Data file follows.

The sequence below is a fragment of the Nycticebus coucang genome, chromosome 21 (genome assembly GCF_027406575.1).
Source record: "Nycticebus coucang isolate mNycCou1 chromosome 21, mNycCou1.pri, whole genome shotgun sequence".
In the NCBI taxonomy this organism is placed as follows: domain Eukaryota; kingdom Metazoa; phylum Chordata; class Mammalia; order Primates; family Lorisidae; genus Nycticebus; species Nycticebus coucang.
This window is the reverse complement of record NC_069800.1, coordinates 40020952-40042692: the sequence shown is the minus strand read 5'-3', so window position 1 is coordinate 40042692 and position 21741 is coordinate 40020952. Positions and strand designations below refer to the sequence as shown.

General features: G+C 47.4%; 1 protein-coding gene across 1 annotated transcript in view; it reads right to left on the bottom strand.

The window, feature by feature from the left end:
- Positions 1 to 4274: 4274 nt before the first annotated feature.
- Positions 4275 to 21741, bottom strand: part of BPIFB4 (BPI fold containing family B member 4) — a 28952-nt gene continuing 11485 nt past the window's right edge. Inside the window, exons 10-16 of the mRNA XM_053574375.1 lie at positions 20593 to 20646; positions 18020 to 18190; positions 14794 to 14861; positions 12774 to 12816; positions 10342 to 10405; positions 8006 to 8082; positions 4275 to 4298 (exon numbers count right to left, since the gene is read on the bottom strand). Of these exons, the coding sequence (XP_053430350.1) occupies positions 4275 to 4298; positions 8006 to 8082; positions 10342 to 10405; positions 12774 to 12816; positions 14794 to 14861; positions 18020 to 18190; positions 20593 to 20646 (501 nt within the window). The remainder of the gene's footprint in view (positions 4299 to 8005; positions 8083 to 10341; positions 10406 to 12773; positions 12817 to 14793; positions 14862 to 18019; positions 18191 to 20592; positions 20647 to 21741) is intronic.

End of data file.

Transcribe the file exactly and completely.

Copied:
The sequence below is a fragment of the Nycticebus coucang genome, chromosome 21 (genome assembly GCF_027406575.1).
Source record: "Nycticebus coucang isolate mNycCou1 chromosome 21, mNycCou1.pri, whole genome shotgun sequence".
In the NCBI taxonomy this organism is placed as follows: domain Eukaryota; kingdom Metazoa; phylum Chordata; class Mammalia; order Primates; family Lorisidae; genus Nycticebus; species Nycticebus coucang.
This window is the reverse complement of record NC_069800.1, coordinates 40020952-40042692: the sequence shown is the minus strand read 5'-3', so window position 1 is coordinate 40042692 and position 21741 is coordinate 40020952. Positions and strand designations below refer to the sequence as shown.

General features: G+C 47.4%; 1 protein-coding gene across 1 annotated transcript in view; it reads right to left on the bottom strand.

The window, feature by feature from the left end:
- Positions 1 to 4274: 4274 nt before the first annotated feature.
- Positions 4275 to 21741, bottom strand: part of BPIFB4 (BPI fold containing family B member 4) — a 28952-nt gene continuing 11485 nt past the window's right edge. Inside the window, exons 10-16 of the mRNA XM_053574375.1 lie at positions 20593 to 20646; positions 18020 to 18190; positions 14794 to 14861; positions 12774 to 12816; positions 10342 to 10405; positions 8006 to 8082; positions 4275 to 4298 (exon numbers count right to left, since the gene is read on the bottom strand). Of these exons, the coding sequence (XP_053430350.1) occupies positions 4275 to 4298; positions 8006 to 8082; positions 10342 to 10405; positions 12774 to 12816; positions 14794 to 14861; positions 18020 to 18190; positions 20593 to 20646 (501 nt within the window). The remainder of the gene's footprint in view (positions 4299 to 8005; positions 8083 to 10341; positions 10406 to 12773; positions 12817 to 14793; positions 14862 to 18019; positions 18191 to 20592; positions 20647 to 21741) is intronic.